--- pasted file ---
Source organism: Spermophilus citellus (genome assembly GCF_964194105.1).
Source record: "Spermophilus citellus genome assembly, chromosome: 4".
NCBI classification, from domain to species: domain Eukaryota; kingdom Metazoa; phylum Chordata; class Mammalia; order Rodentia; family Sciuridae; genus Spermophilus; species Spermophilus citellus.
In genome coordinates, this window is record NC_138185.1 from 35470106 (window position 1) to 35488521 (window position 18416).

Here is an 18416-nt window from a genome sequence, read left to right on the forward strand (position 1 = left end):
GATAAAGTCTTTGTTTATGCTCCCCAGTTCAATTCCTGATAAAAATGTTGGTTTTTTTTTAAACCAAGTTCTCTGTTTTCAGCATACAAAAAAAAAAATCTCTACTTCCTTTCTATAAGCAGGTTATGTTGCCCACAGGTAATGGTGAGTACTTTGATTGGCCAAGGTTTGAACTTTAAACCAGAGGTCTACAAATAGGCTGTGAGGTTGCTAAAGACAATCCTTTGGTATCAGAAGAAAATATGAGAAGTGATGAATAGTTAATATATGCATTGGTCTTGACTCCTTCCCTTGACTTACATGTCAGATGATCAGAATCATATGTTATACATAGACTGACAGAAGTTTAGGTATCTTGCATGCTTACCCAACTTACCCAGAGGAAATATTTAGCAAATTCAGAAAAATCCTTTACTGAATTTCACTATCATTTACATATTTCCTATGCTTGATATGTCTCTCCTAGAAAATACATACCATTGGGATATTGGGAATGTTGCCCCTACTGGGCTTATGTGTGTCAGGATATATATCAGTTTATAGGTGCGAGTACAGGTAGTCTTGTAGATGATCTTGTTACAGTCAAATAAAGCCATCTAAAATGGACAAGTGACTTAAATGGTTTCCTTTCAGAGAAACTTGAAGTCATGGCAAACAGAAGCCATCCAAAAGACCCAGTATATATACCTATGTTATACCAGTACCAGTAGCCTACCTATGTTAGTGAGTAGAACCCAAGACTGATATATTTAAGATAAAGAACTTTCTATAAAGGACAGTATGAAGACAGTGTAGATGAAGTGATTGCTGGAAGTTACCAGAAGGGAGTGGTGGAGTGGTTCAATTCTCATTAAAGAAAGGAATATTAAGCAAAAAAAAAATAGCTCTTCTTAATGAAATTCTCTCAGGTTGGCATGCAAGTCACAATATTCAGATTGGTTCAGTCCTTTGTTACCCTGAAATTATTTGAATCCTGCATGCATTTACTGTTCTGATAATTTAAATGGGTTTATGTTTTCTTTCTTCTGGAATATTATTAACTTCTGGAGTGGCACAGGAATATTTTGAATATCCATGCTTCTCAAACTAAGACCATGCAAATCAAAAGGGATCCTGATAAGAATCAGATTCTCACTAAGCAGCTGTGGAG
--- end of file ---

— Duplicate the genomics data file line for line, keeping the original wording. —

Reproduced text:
Source organism: Spermophilus citellus (genome assembly GCF_964194105.1).
Source record: "Spermophilus citellus genome assembly, chromosome: 4".
NCBI classification, from domain to species: domain Eukaryota; kingdom Metazoa; phylum Chordata; class Mammalia; order Rodentia; family Sciuridae; genus Spermophilus; species Spermophilus citellus.
In genome coordinates, this window is record NC_138185.1 from 35470106 (window position 1) to 35488521 (window position 18416).

Here is an 18416-nt window from a genome sequence, read left to right on the forward strand (position 1 = left end):
GATAAAGTCTTTGTTTATGCTCCCCAGTTCAATTCCTGATAAAAATGTTGGTTTTTTTTTAAACCAAGTTCTCTGTTTTCAGCATACAAAAAAAAAAATCTCTACTTCCTTTCTATAAGCAGGTTATGTTGCCCACAGGTAATGGTGAGTACTTTGATTGGCCAAGGTTTGAACTTTAAACCAGAGGTCTACAAATAGGCTGTGAGGTTGCTAAAGACAATCCTTTGGTATCAGAAGAAAATATGAGAAGTGATGAATAGTTAATATATGCATTGGTCTTGACTCCTTCCCTTGACTTACATGTCAGATGATCAGAATCATATGTTATACATAGACTGACAGAAGTTTAGGTATCTTGCATGCTTACCCAACTTACCCAGAGGAAATATTTAGCAAATTCAGAAAAATCCTTTACTGAATTTCACTATCATTTACATATTTCCTATGCTTGATATGTCTCTCCTAGAAAATACATACCATTGGGATATTGGGAATGTTGCCCCTACTGGGCTTATGTGTGTCAGGATATATATCAGTTTATAGGTGCGAGTACAGGTAGTCTTGTAGATGATCTTGTTACAGTCAAATAAAGCCATCTAAAATGGACAAGTGACTTAAATGGTTTCCTTTCAGAGAAACTTGAAGTCATGGCAAACAGAAGCCATCCAAAAGACCCAGTATATATACCTATGTTATACCAGTACCAGTAGCCTACCTATGTTAGTGAGTAGAACCCAAGACTGATATATTTAAGATAAAGAACTTTCTATAAAGGACAGTATGAAGACAGTGTAGATGAAGTGATTGCTGGAAGTTACCAGAAGGGAGTGGTGGAGTGGTTCAATTCTCATTAAAGAAAGGAATATTAAGCAAAAAAAAAATAGCTCTTCTTAATGAAATTCTCTCAGGTTGGCATGCAAGTCACAATATTCAGATTGGTTCAGTCCTTTGTTACCCTGAAATTATTTGAATCCTGCATGCATTTACTGTTCTGATAATTTAAATGGGTTTATGTTTTCTTTCTTCTGGAATATTATTAACTTCTGGAGTGGCACAGGAATATTTTGAATATCCATGCTTCTCAAACTAAGACCATGCAAATCAAAAGGGATCCTGATAAGAATCAGATTCTCACTAAGCAGCTGTGGAG